About 75 friends and family members of Audie Wilson gathered last weekend to celebrate her 100th birthday.
Audie was born Feb. 7, 1915, in Garber, Missouri, and stayed in Taney County nearly all her life. While the little town of Garber eventually fell off the map, Audie attended the community’s school for about two years, beginning at age 4.
“I remember going down and we’d take a bath in (Roark) Creek,” Audie said. “And that’s what we done of an evening. We had our gowns with us and we’d change right there.”
Audie said there was a room upstairs where she slept.
“I remember one night my sister came back down and was scared because there was a black thing up there with its tail up and she didn’t want to go up there — it was coat over the back of a chair,” she laughed. “We grew tomatoes, potatoes, radishes, onions, beans, peas — a whole bunch of stuff.”
Audie’s youngest son, Jim Wilson, said his mother and her family moved from Garber when she was 5 or 6 years old.
“Her mother died (in childbirth) when (Audie) was 10,” he said. “Her mother died in June, and in December, her house burned down. She attended Boston Center School — it’s still a community building. When she was a little girl, she worked at a tomato canning factory in Reeds Spring and she had to stand on a box to be tall enough to peel tomatoes. This was before child labor laws.”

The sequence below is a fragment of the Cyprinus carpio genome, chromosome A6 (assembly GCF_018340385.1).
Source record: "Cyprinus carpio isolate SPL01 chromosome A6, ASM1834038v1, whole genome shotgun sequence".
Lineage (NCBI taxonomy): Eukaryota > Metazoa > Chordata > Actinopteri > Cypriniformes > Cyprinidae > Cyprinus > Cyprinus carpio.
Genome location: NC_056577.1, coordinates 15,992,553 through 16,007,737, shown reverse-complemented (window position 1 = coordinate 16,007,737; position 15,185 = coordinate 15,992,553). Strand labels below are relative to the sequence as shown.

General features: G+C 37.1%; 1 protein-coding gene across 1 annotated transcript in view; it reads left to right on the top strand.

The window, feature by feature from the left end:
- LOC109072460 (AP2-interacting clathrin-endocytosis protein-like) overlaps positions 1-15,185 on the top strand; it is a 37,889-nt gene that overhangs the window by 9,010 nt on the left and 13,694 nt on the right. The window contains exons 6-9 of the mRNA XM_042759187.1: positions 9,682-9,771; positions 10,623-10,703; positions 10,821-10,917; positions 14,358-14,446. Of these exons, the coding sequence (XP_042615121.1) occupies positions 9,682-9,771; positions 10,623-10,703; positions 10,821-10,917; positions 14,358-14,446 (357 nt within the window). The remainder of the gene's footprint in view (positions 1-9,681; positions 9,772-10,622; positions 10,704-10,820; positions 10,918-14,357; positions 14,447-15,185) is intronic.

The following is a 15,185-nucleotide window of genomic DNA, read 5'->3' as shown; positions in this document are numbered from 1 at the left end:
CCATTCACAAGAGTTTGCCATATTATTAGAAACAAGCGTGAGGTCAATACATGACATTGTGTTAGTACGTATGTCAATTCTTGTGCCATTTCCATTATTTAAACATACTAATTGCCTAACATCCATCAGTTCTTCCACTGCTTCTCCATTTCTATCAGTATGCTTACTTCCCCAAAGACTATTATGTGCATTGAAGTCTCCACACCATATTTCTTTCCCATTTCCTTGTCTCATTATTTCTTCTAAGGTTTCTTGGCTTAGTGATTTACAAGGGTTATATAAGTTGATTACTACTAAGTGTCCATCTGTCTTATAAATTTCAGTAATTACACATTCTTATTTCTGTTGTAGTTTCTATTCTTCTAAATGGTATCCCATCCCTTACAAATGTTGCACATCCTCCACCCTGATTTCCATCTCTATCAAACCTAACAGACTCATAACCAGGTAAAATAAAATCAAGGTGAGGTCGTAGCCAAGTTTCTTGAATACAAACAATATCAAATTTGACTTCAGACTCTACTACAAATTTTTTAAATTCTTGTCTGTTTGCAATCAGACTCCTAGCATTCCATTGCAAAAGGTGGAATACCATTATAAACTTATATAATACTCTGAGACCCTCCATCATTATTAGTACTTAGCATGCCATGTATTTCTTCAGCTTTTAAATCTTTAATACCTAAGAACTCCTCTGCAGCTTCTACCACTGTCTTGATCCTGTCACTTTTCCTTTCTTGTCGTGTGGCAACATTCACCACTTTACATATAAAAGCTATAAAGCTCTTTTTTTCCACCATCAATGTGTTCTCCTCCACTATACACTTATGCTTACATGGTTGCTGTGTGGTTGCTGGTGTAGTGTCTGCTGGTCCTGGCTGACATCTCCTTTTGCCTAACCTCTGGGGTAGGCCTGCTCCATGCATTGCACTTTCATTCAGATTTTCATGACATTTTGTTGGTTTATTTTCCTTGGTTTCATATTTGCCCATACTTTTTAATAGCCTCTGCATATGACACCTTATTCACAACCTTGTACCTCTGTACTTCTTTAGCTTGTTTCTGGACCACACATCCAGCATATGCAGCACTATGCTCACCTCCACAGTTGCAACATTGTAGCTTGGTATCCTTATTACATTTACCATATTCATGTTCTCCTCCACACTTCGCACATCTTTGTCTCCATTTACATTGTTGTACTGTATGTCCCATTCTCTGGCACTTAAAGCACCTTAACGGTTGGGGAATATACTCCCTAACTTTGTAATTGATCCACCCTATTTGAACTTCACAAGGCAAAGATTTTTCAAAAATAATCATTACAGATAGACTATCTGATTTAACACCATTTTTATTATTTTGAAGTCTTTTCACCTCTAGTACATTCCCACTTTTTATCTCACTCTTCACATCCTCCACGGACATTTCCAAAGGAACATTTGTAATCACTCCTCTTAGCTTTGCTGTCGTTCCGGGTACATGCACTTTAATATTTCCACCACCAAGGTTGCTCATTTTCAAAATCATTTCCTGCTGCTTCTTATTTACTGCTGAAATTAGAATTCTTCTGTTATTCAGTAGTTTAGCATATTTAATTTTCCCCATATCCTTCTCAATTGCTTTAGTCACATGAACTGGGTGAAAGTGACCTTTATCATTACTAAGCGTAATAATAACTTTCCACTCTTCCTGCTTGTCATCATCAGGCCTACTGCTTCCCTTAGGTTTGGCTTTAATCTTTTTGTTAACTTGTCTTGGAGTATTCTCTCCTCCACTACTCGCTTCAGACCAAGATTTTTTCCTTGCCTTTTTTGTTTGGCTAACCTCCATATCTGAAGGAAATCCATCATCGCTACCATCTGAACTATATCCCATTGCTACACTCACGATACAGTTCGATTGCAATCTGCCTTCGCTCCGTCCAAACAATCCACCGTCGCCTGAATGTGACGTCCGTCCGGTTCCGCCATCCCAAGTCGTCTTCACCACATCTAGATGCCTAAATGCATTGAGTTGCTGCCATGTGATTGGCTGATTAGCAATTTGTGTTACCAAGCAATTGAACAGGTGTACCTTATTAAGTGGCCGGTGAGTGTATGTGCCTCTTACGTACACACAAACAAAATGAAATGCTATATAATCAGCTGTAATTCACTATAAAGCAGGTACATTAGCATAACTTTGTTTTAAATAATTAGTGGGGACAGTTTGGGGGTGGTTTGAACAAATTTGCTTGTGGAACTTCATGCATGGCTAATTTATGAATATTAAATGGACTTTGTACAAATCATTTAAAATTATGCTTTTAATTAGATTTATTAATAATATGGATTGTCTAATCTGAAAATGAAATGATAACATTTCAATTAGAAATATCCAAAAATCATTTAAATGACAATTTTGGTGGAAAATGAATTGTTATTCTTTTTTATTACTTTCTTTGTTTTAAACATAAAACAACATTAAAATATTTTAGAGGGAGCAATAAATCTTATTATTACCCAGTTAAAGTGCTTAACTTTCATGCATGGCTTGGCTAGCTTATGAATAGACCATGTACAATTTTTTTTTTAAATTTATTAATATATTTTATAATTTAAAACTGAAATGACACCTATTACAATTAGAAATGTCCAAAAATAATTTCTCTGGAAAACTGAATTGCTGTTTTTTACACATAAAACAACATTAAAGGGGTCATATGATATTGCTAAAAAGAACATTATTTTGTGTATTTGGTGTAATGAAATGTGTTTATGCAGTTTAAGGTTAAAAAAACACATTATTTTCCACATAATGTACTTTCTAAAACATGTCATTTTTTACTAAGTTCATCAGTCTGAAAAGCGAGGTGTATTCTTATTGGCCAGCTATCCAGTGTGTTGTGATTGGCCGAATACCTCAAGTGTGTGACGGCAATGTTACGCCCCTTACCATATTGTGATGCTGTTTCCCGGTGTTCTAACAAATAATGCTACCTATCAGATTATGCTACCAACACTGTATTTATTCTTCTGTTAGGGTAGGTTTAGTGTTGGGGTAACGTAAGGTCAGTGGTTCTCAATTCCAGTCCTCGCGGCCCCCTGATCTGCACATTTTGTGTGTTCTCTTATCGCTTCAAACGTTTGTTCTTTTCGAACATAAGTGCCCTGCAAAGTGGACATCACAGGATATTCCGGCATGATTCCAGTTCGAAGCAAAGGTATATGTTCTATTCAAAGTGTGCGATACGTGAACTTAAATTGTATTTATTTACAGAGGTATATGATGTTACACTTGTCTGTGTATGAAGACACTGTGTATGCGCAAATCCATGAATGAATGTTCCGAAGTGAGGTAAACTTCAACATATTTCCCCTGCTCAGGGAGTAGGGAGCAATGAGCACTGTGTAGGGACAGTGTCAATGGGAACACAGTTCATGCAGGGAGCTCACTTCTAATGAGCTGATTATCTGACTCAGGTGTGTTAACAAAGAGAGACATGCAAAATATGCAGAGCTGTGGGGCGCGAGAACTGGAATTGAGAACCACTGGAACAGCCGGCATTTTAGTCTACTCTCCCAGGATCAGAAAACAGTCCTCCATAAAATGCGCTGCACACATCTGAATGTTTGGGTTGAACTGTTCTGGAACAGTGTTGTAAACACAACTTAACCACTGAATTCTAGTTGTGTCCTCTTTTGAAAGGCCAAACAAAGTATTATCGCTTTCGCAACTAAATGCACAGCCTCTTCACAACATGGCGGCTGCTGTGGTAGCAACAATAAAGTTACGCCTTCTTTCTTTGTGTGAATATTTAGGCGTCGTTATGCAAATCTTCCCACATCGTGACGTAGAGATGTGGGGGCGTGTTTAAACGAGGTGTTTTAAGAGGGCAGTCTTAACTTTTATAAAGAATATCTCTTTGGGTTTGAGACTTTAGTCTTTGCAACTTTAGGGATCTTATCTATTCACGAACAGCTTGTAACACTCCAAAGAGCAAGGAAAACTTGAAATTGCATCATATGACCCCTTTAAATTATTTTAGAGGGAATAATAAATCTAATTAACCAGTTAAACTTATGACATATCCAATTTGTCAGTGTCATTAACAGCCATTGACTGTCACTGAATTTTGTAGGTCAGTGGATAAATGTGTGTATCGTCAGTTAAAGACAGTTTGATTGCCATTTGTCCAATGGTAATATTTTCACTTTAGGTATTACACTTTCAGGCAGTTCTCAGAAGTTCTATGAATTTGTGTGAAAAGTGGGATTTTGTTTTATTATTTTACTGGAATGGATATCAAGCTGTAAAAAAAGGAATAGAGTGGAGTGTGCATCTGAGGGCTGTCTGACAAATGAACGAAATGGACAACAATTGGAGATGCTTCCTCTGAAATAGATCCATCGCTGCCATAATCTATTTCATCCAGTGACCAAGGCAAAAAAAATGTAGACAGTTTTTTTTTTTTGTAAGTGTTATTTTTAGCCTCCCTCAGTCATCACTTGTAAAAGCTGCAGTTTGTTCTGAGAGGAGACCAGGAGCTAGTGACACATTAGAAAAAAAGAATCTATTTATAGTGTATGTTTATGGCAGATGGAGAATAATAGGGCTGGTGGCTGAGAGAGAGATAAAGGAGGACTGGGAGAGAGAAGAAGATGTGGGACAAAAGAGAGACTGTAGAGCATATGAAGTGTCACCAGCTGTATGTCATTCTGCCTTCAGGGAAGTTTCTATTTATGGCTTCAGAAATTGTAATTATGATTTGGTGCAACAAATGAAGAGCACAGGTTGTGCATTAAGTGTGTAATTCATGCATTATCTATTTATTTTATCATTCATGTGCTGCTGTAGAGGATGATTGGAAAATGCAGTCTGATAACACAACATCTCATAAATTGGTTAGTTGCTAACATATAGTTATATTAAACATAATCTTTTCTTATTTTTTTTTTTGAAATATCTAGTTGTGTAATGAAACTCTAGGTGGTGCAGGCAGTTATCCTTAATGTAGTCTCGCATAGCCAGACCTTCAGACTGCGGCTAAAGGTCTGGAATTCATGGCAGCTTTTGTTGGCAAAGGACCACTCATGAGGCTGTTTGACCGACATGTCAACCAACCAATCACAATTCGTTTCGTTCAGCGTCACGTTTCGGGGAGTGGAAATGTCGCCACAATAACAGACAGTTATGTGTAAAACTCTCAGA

Jim Wilson said Audie was barely 16 when she got married.
“She turned 16 in February 1931, and then got married in April,” he said. “She had children from 1935-1949; six total ...
“She can talk your ear off about the old days.”
“What wild story do you want me to tell you?” Audie asked.
Audie said she was born and raised in Taney County.
“I (lived) in California ... for three months ... we picked peaches for awhile but I didn’t want to stay out there,” she said. “I like the hometown feel.
“We picked apricots in Washington,” she continued. “We bought a little house out there for awhile but I decided I didn’t want to stay out there. I wanted to come back to good, old Taney County ... We got a place out on Bee Creek Road (in the early 1950s).”
Audie’s granddaughter Carolyn Flanagan said Audie became a single mother fairly early in her life.
“(Her husband) would go out and drink some and she got mad at him once and had his bag packed when he got home and she said, ‘You’re on your way,’” Flanagan said. “She became a single mom. She was a workaholic and she never had a driver’s license, so she walked everywhere unless she could get a ride, but she never asked for a ride ... Living where she did on Bee Creek Road, it really was uphill both ways. She planted her own garden; she always had a wood-burning stove.”
Flanagan said Audie was extremely protective.
“When the sun goes down, you go inside and lock your doors and you don’t come out until the sun comes up,” Flanagan said of her grandmother’s actions. “Every time a car would go by the road, she would grab her gun or baseball bat and we’d have to run and hide. She would not let anything happen to her babies. That was one of my first memories of her. She was just old-fashioned, and I’m sure her stubbornness and feistiness has kept her going all these years. What a role model.”